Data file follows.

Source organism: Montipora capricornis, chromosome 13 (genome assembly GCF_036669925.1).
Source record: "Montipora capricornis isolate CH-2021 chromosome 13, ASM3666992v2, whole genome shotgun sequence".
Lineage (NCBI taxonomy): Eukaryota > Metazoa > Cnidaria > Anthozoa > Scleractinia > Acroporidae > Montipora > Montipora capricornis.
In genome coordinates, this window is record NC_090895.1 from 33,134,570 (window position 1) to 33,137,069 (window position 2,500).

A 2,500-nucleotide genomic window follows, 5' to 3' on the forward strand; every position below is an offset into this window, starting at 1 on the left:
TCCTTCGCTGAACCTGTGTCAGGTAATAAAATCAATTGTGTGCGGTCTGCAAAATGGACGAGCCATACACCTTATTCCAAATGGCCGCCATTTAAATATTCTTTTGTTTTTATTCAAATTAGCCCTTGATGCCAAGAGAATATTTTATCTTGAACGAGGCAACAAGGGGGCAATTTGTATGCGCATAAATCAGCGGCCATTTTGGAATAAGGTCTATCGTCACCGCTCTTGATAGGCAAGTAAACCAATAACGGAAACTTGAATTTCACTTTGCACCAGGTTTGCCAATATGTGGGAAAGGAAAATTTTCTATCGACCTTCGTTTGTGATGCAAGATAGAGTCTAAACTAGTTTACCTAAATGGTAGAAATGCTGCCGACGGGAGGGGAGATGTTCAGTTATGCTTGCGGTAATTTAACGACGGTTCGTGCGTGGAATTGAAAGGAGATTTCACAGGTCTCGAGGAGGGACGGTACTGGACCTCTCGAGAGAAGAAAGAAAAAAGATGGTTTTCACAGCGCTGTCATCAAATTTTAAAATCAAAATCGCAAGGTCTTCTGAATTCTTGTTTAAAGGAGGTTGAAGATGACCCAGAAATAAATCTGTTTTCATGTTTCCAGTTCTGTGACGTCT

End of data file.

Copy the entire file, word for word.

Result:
Source organism: Montipora capricornis, chromosome 13 (genome assembly GCF_036669925.1).
Source record: "Montipora capricornis isolate CH-2021 chromosome 13, ASM3666992v2, whole genome shotgun sequence".
Lineage (NCBI taxonomy): Eukaryota > Metazoa > Cnidaria > Anthozoa > Scleractinia > Acroporidae > Montipora > Montipora capricornis.
In genome coordinates, this window is record NC_090895.1 from 33,134,570 (window position 1) to 33,137,069 (window position 2,500).

A 2,500-nucleotide genomic window follows, 5' to 3' on the forward strand; every position below is an offset into this window, starting at 1 on the left:
TCCTTCGCTGAACCTGTGTCAGGTAATAAAATCAATTGTGTGCGGTCTGCAAAATGGACGAGCCATACACCTTATTCCAAATGGCCGCCATTTAAATATTCTTTTGTTTTTATTCAAATTAGCCCTTGATGCCAAGAGAATATTTTATCTTGAACGAGGCAACAAGGGGGCAATTTGTATGCGCATAAATCAGCGGCCATTTTGGAATAAGGTCTATCGTCACCGCTCTTGATAGGCAAGTAAACCAATAACGGAAACTTGAATTTCACTTTGCACCAGGTTTGCCAATATGTGGGAAAGGAAAATTTTCTATCGACCTTCGTTTGTGATGCAAGATAGAGTCTAAACTAGTTTACCTAAATGGTAGAAATGCTGCCGACGGGAGGGGAGATGTTCAGTTATGCTTGCGGTAATTTAACGACGGTTCGTGCGTGGAATTGAAAGGAGATTTCACAGGTCTCGAGGAGGGACGGTACTGGACCTCTCGAGAGAAGAAAGAAAAAAGATGGTTTTCACAGCGCTGTCATCAAATTTTAAAATCAAAATCGCAAGGTCTTCTGAATTCTTGTTTAAAGGAGGTTGAAGATGACCCAGAAATAAATCTGTTTTCATGTTTCCAGTTCTGTGACGTCT